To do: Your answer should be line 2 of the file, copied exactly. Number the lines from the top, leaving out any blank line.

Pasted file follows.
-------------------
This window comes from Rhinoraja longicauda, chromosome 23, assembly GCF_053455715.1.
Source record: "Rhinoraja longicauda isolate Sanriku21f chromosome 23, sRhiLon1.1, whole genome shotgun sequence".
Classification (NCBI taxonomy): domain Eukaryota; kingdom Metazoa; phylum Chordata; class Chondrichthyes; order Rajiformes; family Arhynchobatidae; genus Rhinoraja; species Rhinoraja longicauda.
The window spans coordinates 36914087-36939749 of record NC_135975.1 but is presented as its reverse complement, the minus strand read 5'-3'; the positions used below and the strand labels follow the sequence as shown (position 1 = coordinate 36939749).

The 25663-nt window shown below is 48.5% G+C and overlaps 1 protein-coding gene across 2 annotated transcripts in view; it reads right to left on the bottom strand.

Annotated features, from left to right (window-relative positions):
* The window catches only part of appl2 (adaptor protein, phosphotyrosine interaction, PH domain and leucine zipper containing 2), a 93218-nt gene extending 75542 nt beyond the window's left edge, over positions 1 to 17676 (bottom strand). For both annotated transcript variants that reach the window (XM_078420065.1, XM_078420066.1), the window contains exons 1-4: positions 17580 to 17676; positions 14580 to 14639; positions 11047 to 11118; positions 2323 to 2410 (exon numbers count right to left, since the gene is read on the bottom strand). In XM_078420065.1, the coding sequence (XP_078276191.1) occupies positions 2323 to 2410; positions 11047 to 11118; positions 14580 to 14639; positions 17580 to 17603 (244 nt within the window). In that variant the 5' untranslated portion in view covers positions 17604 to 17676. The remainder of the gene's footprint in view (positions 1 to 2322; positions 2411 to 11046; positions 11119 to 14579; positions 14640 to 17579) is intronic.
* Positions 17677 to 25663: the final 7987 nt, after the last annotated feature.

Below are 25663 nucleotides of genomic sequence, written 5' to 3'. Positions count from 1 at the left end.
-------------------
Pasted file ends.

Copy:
Source record: "Rhinoraja longicauda isolate Sanriku21f chromosome 23, sRhiLon1.1, whole genome shotgun sequence".